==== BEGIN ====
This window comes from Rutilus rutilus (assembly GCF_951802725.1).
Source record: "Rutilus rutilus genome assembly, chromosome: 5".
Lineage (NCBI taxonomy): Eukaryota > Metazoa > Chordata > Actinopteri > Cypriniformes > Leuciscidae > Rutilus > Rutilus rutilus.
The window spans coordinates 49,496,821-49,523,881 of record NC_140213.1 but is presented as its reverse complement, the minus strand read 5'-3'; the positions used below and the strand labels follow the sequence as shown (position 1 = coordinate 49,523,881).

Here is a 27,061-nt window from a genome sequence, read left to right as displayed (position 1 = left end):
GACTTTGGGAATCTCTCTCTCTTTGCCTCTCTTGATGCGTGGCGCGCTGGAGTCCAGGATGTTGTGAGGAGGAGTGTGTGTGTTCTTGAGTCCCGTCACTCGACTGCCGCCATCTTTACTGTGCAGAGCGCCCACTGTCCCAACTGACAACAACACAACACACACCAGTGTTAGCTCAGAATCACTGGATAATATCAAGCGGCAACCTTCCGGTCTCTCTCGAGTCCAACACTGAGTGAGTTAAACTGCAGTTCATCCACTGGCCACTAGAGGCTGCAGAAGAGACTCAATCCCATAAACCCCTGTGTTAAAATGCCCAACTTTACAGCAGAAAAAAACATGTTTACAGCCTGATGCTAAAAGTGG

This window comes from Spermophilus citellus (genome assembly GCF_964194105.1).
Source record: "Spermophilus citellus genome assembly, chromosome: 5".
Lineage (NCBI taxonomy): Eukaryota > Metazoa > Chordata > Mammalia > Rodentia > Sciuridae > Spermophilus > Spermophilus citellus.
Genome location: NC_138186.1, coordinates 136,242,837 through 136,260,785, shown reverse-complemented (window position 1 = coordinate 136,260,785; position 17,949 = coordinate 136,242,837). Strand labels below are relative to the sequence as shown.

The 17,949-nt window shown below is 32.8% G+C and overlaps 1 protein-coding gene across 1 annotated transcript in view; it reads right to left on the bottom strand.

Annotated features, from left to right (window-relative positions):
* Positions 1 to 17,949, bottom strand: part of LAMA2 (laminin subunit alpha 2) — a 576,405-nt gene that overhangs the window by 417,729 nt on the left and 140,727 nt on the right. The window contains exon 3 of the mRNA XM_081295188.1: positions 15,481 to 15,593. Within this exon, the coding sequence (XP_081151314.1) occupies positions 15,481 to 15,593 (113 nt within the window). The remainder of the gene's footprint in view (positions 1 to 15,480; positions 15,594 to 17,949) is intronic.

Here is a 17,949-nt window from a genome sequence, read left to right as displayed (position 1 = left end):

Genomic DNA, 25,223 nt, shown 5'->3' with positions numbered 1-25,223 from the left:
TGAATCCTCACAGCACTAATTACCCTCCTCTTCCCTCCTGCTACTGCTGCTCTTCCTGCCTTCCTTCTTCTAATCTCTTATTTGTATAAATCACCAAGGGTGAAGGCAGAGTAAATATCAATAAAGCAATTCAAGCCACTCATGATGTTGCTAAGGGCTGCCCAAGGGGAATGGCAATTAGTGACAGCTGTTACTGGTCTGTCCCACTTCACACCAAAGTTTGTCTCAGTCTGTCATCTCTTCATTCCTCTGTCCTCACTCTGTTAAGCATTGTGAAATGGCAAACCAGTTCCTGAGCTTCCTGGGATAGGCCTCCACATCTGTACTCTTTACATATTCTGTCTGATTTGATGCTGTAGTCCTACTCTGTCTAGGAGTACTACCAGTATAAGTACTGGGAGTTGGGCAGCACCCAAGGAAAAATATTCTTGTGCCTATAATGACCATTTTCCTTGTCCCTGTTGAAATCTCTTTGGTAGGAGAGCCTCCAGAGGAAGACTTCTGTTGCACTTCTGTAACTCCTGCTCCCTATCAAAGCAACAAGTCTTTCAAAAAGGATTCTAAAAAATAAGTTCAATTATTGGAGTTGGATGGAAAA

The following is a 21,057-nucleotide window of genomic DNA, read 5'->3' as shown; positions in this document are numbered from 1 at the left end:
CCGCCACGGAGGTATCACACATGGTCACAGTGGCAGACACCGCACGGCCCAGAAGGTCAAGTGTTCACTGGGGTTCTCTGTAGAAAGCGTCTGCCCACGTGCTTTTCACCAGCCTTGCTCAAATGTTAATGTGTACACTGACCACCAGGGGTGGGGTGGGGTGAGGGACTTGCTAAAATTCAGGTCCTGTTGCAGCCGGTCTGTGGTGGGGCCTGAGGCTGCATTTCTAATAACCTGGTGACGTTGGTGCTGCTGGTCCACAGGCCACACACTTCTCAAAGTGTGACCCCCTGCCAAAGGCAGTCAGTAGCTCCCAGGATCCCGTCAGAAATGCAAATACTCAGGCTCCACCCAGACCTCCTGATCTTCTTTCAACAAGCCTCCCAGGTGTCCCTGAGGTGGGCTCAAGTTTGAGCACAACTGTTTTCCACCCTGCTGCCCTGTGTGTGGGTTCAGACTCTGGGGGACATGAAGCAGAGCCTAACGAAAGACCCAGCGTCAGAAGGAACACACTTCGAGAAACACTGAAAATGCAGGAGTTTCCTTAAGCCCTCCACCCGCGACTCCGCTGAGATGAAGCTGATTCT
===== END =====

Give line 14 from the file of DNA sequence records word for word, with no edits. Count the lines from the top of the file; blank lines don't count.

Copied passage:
Here is a 17,949-nt window from a genome sequence, read left to right as displayed (position 1 = left end):